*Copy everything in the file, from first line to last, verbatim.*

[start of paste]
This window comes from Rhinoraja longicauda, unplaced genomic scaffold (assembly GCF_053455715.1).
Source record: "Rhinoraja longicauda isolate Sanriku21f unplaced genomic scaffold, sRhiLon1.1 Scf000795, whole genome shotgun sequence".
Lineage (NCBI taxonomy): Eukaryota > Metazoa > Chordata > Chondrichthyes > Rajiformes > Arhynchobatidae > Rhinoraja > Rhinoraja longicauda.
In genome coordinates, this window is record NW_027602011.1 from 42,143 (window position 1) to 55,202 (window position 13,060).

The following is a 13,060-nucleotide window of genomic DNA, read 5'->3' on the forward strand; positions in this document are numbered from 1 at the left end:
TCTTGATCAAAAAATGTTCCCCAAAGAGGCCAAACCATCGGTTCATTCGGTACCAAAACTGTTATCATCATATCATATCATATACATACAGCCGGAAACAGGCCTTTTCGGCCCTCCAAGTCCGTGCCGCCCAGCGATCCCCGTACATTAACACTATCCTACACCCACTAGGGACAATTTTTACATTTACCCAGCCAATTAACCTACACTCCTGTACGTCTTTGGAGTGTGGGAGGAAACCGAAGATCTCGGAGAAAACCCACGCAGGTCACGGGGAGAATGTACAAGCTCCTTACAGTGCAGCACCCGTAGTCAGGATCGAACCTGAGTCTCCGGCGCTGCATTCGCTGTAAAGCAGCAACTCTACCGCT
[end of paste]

This window comes from Rhinoraja longicauda, unplaced genomic scaffold (assembly GCF_053455715.1).
Source record: "Rhinoraja longicauda isolate Sanriku21f unplaced genomic scaffold, sRhiLon1.1 Scf000795, whole genome shotgun sequence".
Lineage (NCBI taxonomy): Eukaryota > Metazoa > Chordata > Chondrichthyes > Rajiformes > Arhynchobatidae > Rhinoraja > Rhinoraja longicauda.
In genome coordinates, this window is record NW_027602011.1 from 42,143 (window position 1) to 55,202 (window position 13,060).

The following is a 13,060-nucleotide window of genomic DNA, read 5'->3' on the forward strand; positions in this document are numbered from 1 at the left end:
TCTTGATCAAAAAATGTTCCCCAAAGAGGCCAAACCATCGGTTCATTCGGTACCAAAACTGTTATCATCATATCATATCATATACATACAGCCGGAAACAGGCCTTTTCGGCCCTCCAAGTCCGTGCCGCCCAGCGATCCCCGTACATTAACACTATCCTACACCCACTAGGGACAATTTTTACATTTACCCAGCCAATTAACCTACACTCCTGTACGTCTTTGGAGTGTGGGAGGAAACCGAAGATCTCGGAGAAAACCCACGCAGGTCACGGGGAGAATGTACAAGCTCCTTACAGTGCAGCACCCGTAGTCAGGATCGAACCTGAGTCTCCGGCGCTGCATTCGCTGTAAAGCAGCAACTCTACCGCT